Today’s post is co-authored by Eric Strovink of BIQ.
Not a month doesn’t go by these days without a new spend classification / consulting play hitting the market. Considering that true spend analysis is one of only two sourcing technologies proven to deliver double digit percentage savings (that average 11%), one would think this would be a good thing. But it’s not. Most of these new plays are focusing on automatic classification, analysis, and reporting — which is not what true spend analysis is. True spend analysis is intelligently guided analysis, and, at least until we have true AI, it can only be done by a human. So what’s wrong with the automatic approach?
1. Automatically Generated Rule Sets are Difficult to Maintain
Almost all of today’s auto-classifiers generate a single level rule set that is so large that the size alone makes it unwieldy. This is because auto-classifiers depend on string matching techniques to identify vendor names or line items. But when a new string-matching rule is added, what is its impact on the other rules? There is no way to know other than to replay the rules every time. This quickly exhausts the patience of anyone trying to maintain such a rules set, and produces errors that are difficult to track down and essentially impossible to fix. Worse, what happens when you delete a rule? The process is intrinsically chaotic and unstable. We get calls all the time from users who have thrown up their hands at this.
But with a layered rule set (more on this in part II), where each rule group takes priority over the rule sets above it, the average organization can achieve a reasonable first-order mapping result with only a few hundred GL mapping rules and a few hundred vendor mapping rules, along with a handful of rules to map vendor + GL code combinations in the situations where a vendor supplies more than one Commodity (and an even smaller number of exception rules where a vendor product or service can map to a different Commodity depending upon spend or use). If finer resolution is required, map more GL codes and more vendors; or map just the GL codes and vendors that are relevant to the sourcing exercise you are contemplating. There’a a reason for the 80-20 rule; it makes sense. Mapping a vendor like Fred’s Diner is irrelevant. Mapping a vendor like IBM correctly and completely, with full manual oversight and control, is critical.
2. Finding Errors, Performing Q/A, Avoiding Embarrassment
How can a spend cube be vetted? It’s actually quite easy. Run a “Commodity Summary Report” (originally popularized by The Mitchell Madison Group, circa 1995 – example here). This report provides a multi-page book, one page per Commodity, showing top vendors, top GL codes, and top Cost Centers, ordered top-down by spend. Errors will jump out at you — for example, what is this GL doing associated with this Commodity? Does this Vendor really supply this Commodity? Does this Cost Center really use this Commodity?
Then invert the Commodity Summary Report to book by Vendor, showing top GL codes, top Commodities, and top Cost Centers. Errors are obvious again; why is this Commodity showing up under this Vendor? What’s the story with this GL code being associated with this Vendor? Then invert the Commodity Summary Report to book by GL code, showing top Vendors, top Commodities, and top Cost Centers. When you refine the rules set to the point where nothing jumps out at you using any of these three views, then congratulations: you have a consistent spend map that will hold up well to any outside examination. If someone crawls down into the weeds and finds an inaccurate GL mapping, simply add a rule to the appropriate group (probably Vendor), and the problem is solved. If the mapping tool is a real-time tool, as it ought to be, the problem can be solved immediately, in seconds.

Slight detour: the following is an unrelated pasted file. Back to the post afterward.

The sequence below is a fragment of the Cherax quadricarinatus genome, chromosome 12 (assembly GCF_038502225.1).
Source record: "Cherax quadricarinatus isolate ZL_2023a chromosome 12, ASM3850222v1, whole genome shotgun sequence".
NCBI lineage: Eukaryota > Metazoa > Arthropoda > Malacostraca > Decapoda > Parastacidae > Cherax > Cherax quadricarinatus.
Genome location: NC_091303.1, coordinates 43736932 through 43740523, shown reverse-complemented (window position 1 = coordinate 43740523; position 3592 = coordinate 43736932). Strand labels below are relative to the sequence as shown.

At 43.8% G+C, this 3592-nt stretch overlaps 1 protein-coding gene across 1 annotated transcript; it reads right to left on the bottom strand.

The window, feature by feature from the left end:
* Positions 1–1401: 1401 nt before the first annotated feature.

[N.B. We encourage you to run the Commodity Summary Report on the results of your automatically-generated rules set. But please do it only if you are sitting down comfortably. We don’t want you to hurt yourself falling off the chair.]
3. Automated Analysis is NOT Analysis
All an automated system can do is repeat a previously identified analysis. Chances are that if the analysis was already done, the savings opportunity was already found and addressed. That means that after the analysis is done the first time, no more savings will be found. The only path to sustained savings is when a user manually analyzes their data in new and interesting ways that yield new and previously unnoticed patterns or general trends with outliers well outside the norm — as it is those outliers that represent the true savings opportunities. And sometimes the only way to find a novel savings opportunity is to allow the analyst to follow her hunches to uncover unusual spending patterns that could allow significant savings if normalized.
4. True Analysis Goes Well Beyond AP Data
Last but not least, it must be pointed out that the bulk of the (dozens of) spend analysis cubes that need to be built by the average large company are on PxQ (price x quantity) data, not on A/P data. In the PxQ case, classification is totally irrelevant; yet PxQ analysis is where the real savings and real insights occur. More on that in an upcoming Spend Analysis Series.
In our next post, we’ll review the final reason that auto-classification is not the answer.
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